Ask Amy: Trying times call for trial separation

Dear Amy: I am at the end of my rope. We have an 11-year-old son with ADHD who can be very challenging. When our son is being difficult, my husband intimidates and antagonizes, yells obscenities and sometimes hits or kicks him unless I intervene.

Counseling has not helped because when the therapist tells him he needs to deal with his own issues, he refuses to attend any more sessions.

On top of this stress, three years ago my husband decided to remodel our kitchen. Crowbar in hand, he also decided to remodel the two upstairs baths and the dining room at the same time — no contractor, no plans, no time line, no budget. We have had a barely usable kitchen for three years, and the rest of the house is in various states of remodeling stagnation.

He doesn’t want my help with any of this. He regularly overdraws our bank account paying for materials and tradesmen related to these projects. I have told my husband I cannot cope with both the stress of our son’s issues and having the house in chaos. He thinks I am impatient and a nag.

I would divorce him, but I am concerned about what that would do to our son. Our house is in no condition to sell, and divorce would be financially devastating. I am a teacher, and my husband makes more than twice what I do.

Should I use the small inheritance I received, face my husband’s wrath and hire a contractor to take over the remodel and end this chaos with the hope that this gets us back on track as a family? Or should I proceed directly to divorce and hope that having my son and me in a more peaceful environment will be worth the cost of losing our financial stability?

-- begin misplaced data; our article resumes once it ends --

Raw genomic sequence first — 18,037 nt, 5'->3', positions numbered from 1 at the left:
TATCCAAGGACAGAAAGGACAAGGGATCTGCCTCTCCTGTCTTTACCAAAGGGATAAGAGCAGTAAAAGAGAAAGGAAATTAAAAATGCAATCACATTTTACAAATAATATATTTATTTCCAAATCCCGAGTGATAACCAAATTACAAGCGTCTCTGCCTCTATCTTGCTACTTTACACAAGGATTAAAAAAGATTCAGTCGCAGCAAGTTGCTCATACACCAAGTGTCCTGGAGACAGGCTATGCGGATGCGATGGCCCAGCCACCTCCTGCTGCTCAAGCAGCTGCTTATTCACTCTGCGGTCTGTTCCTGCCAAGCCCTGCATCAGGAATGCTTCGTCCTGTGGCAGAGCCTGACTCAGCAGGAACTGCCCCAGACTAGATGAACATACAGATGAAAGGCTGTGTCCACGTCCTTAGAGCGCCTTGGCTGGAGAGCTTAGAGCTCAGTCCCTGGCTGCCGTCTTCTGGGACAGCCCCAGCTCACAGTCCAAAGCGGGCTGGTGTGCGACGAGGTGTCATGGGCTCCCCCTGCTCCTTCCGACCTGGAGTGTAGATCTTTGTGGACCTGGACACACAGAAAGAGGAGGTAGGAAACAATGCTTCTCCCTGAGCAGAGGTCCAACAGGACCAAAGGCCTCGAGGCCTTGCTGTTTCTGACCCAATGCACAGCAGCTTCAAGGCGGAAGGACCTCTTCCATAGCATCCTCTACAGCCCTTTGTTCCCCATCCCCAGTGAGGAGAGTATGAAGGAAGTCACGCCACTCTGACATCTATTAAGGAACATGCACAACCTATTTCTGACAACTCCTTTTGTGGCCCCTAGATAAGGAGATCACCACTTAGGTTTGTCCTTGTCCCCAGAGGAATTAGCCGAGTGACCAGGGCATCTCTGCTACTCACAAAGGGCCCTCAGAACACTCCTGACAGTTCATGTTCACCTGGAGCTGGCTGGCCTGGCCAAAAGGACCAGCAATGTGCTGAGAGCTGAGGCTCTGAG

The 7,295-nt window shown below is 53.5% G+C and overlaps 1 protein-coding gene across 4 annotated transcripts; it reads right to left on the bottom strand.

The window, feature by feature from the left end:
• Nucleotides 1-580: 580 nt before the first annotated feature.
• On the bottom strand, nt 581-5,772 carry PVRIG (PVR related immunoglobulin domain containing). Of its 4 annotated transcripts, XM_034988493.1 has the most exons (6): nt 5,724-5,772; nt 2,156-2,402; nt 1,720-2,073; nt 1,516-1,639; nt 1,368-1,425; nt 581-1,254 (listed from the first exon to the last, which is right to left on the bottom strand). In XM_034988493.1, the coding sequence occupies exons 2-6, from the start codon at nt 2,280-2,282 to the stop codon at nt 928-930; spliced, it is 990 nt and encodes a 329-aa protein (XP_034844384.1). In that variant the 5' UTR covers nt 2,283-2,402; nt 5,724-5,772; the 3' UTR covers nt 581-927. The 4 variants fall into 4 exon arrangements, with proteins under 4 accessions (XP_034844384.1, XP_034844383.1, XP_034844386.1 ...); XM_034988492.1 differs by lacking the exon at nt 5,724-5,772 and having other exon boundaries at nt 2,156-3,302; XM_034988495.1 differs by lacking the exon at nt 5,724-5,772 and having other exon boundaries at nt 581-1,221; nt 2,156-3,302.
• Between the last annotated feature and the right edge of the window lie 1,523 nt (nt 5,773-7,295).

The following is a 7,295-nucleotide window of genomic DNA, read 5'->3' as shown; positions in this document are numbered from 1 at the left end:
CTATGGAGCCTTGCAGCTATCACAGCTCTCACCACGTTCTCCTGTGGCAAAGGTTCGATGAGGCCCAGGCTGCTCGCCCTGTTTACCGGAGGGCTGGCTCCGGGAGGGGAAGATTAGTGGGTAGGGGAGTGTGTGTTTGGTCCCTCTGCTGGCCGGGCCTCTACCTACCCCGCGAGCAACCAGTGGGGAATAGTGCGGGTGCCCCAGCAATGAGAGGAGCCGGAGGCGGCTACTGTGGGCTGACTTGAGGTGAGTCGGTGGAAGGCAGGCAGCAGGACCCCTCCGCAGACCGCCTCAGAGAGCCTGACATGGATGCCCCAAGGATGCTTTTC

Amy says: Emptying your inheritance to complete this renovation will not really fix the problem because your sensitive husband would feel undermined and find another deep hole to dig for himself (although you should discuss this possible solution with him). He deals with his own anxieties and lack of control by creating chaos (has he been tested for ADHD?).

Most important is his treatment of his son. This is intolerable. You should pursue a trial separation, giving him a chance to complete the work on the house and you and your son a chance to see if daily life without this chaos is more beneficial for all of you.

A new angle

Dear Amy: You can’t solve my problem, but I’d like your perspective.

My mother recently died, and my father would like to sell their townhouse.

My 58-year-old sister has lived with them for more than 10 years. She is a (recovering) addict and works a full-time job but has never contributed financially. My father has stated that after the sale of the townhouse he will have to find a place for her to live.

I am somewhat OK with this. I know that she probably would not be able to manage doing this on her own, but I’m disgusted and angry that she has manipulated this situation and that my father feels responsible for her.

Please insert a new perspective here.

Amy says: Here goes: Aren’t you thankful that you are a highly functioning adult? Don’t you feel good about yourself that you are capable, that you make your own way in the world, and that you don’t use and manipulate family members to get what you want?

That’s my perspective. You win in the game of life.

Celebrations amok

Dear Amy: I did not approve of your answer to the man who was trying to juggle between his wife and mother on Mother’s Day. It is called “Mother’s Day” because you are supposed to celebrate your mother. Not your wife. You can do that any day.

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